It’s easy to lose sight of the big picture when you are specifying a geomembrane. There are numerous factors one must consider in order to choose the best fit for your application, however lifetime cost is often overlooked.
A geomembrane with a low initial cost might cost you just as much, if not more than, a geomembrane that costs more upfront. Before signing the check, you should uncover the real geomembrane cost by looking at usual costs incurred over the lifespan of the product.
Initial Costs of a Geomembrane
To illustrate the point, this article discusses the differences between high-density polyethylene (HDPE) and ethylene interpolymer alloy (EIA) geomembranes (like XR-5® Geomembranes). Regardless of the products you’re comparing, the geomembrane cost breakdown categories will be relatively similar.
Initial costs can be broken down into three main areas: material costs, installation fees, and the cost of construction quality assurance (CQA). Although material costs have a serious impact on the lifetime cost of your geomembrane, for less expensive materials, a good portion, if not the majority, of capital will be spent on labor. Below is a chart depicting some key differences.
It is important to note that the EIA material costs above include both shipping and fabrication. The costs listed in this chart, for both geomembranes, are approximated and can vary based on the project size, however. For example, larger jobs will have lower material and fabrication costs per square foot. HDPE prices tend to fluctuate regularly as well, so be sure to reach out to the appropriate manufacturer when creating your own price comparison. A rule of thumb for CQA—the cost is going to be much lower for flexible/fabricated geomembranes because there are far fewer field seams.
The final segment of the price breakdown shows the cost impact of adding a geotextile to a geomembrane. EIA geomembranes inherently have superior puncture strength, as they can withstand over 800 pounds of ball tip puncture resistance, so they can often be used without a geotextile as depicted by the chart below. Other geomembranes on the market do not have that luxury, however, and need supplemental materials to increase puncture strength to the same level, resulting in additional geomembrane costs to the overall installation price.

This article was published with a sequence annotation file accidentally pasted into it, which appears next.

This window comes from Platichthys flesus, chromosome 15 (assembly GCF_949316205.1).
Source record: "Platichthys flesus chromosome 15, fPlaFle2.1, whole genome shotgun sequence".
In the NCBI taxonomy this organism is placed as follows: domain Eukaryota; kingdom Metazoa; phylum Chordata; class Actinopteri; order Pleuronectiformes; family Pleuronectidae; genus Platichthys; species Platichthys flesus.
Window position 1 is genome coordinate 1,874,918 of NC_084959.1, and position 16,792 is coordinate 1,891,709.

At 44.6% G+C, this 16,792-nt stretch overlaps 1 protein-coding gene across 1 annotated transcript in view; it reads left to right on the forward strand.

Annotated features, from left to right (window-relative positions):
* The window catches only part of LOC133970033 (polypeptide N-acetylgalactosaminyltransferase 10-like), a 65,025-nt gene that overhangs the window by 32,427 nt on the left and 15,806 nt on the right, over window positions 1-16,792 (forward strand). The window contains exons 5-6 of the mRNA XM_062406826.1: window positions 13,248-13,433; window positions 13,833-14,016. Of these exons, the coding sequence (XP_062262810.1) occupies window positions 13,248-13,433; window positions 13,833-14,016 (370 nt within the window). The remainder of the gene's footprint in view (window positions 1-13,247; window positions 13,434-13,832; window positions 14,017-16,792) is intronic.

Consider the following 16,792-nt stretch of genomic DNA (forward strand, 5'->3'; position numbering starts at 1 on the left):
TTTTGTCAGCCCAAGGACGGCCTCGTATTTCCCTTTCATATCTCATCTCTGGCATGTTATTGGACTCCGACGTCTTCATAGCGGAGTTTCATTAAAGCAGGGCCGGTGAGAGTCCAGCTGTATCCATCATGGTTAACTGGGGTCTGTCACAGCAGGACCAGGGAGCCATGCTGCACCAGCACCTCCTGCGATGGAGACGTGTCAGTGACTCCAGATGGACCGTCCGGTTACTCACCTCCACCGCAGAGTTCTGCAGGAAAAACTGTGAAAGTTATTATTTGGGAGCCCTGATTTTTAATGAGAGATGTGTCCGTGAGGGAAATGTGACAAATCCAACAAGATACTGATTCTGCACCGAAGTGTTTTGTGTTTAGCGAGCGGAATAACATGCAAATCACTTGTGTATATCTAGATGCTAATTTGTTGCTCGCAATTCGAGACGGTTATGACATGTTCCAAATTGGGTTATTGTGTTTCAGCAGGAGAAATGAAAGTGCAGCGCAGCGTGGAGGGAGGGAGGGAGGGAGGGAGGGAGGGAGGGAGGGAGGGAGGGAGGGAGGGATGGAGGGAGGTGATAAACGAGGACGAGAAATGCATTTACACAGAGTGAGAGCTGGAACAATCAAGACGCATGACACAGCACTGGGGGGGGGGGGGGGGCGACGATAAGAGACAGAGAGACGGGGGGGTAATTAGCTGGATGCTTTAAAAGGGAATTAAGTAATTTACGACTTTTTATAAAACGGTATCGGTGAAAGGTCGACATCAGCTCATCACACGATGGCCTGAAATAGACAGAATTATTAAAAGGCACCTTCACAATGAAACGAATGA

Average lifespan should also be taken into consideration during this phase. A geomembrane possessing a successful performance record for over 30 years might cost more upfront, but the return on investment will be greater than that of a geomembrane with a lower initial cost that will only last 10 to 15 years.
Maintenance & Repairability
Your geomembrane must be maintained regularly in order for it to continue performing at its best. The amount of maintenance necessary varies however from one geomembrane to another. Some geomembranes, like HDPE, are plagued by environmental stress cracking (ESC), while others, like EIA, are engineered with low thermal expansion properties making these geomembranes more dimensionally stable. ESC can occur anytime during the lifespan of your geomembrane, meaning you might have to replace the geomembrane entirely before seeing a return on your investment.
Ultimately, you should not decide on a geomembrane solely based on the initial cost. Extra expense will sneak up on you, resulting in a greater lifetime cost. Make sure to do your research and weigh your options to find a product that fits both your performance and budgetary requirements.
What other costs do you consider when determining the lifetime cost of a geomembrane? Share your thoughts in the comments.